• The Internet Engineering Steering Group (IESG): The IESG is responsible for technical management of IETF activities and the Internet standards process. Standards. Composed of the Area Directors of the IETF working groups.

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Internet Standardization Process

  • Working groups present their work i of the Internet are published as RFC (Request for Comments). RFCs are the basis for Internet standards.

  • Not all RFCs become Internet Standards ! (There are >3000 RFCs and less than 70 Internet standards)

  • A typical (but not only) way of standardization is:

    • Internet Drafts

    • RFC

    • Proposed Standard

    • Draft Standard (requires 2 working implementation)

    • Internet Standard (declared by IAB)

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Assigning Identifiers for the Internet

  • Who gives the university the domain name “”

  • Who assigns it the network prefix “”?

  • Who assigns port 80 as the default port for web servers?

  • The functions associated with the assignment of numbers is referred to as Internet Assigned Number Authority (IANA).

  • IANA used to be managed by Jon Postel at ISI

  • Since the 1990s, IP addresses and domain name allocation are delegated to independent organizations. Different organizations are responsible for allocating domain names and IP addresses

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The IANA Function

  • The functions associated with the assignment of numbers in the Internet is referred to as Internet Assigned Number Authority (IANA).

  • IANA serves as a registry that keeps records of assigned numbers:

    • IP addresses

    • Protocol numbers

    • Domain names (until 1992)

  • There is no charge for allocation.

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Regional Internet Registries (RIRs)

  • Registration and management of IP address is done by Regional Internet Registries (RIRs)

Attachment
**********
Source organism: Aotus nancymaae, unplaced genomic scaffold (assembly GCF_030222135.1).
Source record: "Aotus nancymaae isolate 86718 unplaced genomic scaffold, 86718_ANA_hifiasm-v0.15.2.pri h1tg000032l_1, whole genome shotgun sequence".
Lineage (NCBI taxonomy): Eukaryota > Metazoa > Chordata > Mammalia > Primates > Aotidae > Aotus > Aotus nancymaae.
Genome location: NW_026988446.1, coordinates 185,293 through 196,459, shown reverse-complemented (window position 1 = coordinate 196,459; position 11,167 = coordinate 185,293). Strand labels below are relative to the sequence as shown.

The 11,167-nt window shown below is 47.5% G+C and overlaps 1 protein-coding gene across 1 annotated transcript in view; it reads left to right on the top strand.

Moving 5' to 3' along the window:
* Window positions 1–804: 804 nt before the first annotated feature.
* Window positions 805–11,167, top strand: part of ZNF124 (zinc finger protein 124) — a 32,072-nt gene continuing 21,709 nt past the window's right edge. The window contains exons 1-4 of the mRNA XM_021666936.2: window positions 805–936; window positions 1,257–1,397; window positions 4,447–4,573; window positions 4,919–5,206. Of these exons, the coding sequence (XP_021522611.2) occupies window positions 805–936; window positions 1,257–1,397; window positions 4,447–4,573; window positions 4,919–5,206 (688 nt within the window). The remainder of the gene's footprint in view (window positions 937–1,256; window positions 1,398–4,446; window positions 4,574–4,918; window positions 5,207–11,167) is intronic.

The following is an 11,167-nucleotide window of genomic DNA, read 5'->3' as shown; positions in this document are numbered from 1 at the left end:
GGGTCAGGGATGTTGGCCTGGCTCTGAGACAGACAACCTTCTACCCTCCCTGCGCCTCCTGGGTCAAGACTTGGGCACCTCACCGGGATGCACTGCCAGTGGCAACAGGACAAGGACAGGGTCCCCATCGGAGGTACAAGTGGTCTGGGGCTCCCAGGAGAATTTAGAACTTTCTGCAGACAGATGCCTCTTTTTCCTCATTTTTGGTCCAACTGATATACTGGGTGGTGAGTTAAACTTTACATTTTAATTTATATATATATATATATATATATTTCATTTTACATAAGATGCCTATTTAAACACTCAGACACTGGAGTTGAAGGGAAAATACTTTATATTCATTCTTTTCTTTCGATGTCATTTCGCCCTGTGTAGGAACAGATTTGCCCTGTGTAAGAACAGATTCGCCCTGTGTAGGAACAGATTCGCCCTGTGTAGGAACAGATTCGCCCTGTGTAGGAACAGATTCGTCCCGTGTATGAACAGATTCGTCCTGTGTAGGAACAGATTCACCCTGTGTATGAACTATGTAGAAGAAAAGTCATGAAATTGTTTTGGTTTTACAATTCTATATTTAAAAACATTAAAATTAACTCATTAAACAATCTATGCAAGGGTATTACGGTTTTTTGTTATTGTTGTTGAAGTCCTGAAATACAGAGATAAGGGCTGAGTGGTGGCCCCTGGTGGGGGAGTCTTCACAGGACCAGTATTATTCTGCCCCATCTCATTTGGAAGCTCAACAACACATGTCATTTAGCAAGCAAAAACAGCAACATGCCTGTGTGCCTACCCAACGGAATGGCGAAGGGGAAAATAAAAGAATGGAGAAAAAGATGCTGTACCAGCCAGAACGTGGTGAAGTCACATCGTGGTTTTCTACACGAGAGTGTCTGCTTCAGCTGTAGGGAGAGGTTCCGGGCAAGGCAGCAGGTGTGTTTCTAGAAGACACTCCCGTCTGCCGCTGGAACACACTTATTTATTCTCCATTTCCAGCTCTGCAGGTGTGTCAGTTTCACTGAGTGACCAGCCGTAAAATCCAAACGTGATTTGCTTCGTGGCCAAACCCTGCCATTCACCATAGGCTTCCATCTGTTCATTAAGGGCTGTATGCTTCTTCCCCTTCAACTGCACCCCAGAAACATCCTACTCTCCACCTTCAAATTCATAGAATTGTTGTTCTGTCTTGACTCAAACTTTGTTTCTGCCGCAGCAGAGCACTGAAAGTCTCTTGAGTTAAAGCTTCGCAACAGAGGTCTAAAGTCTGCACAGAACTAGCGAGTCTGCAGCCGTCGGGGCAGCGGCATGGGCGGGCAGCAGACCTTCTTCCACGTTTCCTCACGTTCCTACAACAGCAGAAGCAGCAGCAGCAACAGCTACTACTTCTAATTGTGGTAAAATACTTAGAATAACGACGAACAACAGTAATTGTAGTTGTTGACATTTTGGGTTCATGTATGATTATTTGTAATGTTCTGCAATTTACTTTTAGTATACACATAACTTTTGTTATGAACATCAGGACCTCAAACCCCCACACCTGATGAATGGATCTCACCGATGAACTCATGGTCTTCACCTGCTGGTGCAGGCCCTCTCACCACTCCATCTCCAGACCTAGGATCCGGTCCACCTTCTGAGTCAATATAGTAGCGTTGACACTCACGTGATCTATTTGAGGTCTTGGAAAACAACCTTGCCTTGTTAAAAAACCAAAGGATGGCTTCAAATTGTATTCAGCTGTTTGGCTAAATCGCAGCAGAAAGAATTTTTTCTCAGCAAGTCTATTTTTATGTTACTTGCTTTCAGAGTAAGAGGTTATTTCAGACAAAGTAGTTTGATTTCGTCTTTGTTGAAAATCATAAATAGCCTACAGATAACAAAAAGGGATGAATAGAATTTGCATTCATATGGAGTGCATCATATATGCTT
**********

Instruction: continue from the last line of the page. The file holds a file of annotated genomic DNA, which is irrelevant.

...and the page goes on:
• Where do RIRs get their addresses from: IANA maintains a high-level registry that distributes large blocks to RIRs

  • RIR are administer allocation of:

    • IPv4 address blocks

    • IPv6 address blocks

    • Autonomous system (AS) numbers

  • There are currently 4 RIRs worldwide:

    • APNIC (Asia/Pacific Region),

    • ARIN (North America and Sub-Sahara Africa),

    • LACNIC (Latin America and some Caribbean Islands)

    • RIPE NCC (Europe, the Middle East, Central Asia, and African countries located north of the equator).

  • A fifth regional registry (AfriNIC) is in formation for Africa.

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Transitioning of Domain Name Registration

  • Until 1992: Domain name registration done as part of IANA

  • 1992: InterNIC was created in a partnership between US government and companies to organize and maintain the growing DNS registry and services. The company Network Solutions ran the administration of InterNIC. Until 1998, Network Solutions had a monopoly for domain names.

  • 1995: InterNIC started harging for domain names ($100 for 2 years)

  • 1997: President Clinton directs the Secretary of Commerce to privatize the management of the domain name system (DNS) in a manner that increases competition and facilitates international participation in its management.

  • 1998: ICANN was created in response to a policy statement issued by the US Department of Commerce that called for the formation of a private sector not-for-profit Internet stakeholder to administer policy for the Internet name and address system. ICANN operates under a renewable 3-year contract with the US Department of the Commerce.

    • ICANN accredits domain-name registrar for .com, .org., .net (and other domain)

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  • The Internet Corporation for Assigned Names and Numbers (ICANN) is an internationally organized, non-profit corporation that has responsibility for Internet Protocol (IP) address space allocation, protocol identifier assignment, Top-Level Domain name system management, and root server system management functions.

    • ICANN performs the IANA functions

    • ICANN accredits domain-name registrar for .com, .org., .net (and other domain)

  • Since ICANN performs the IANA functions, it is in charge for allocating all numbers. However, the main concern is the allocation of domain names.

  • ICANN role is to oversee the domain-name registration system's transition from government hands to private hands and to coordinate its decentralization and the integration into a global community.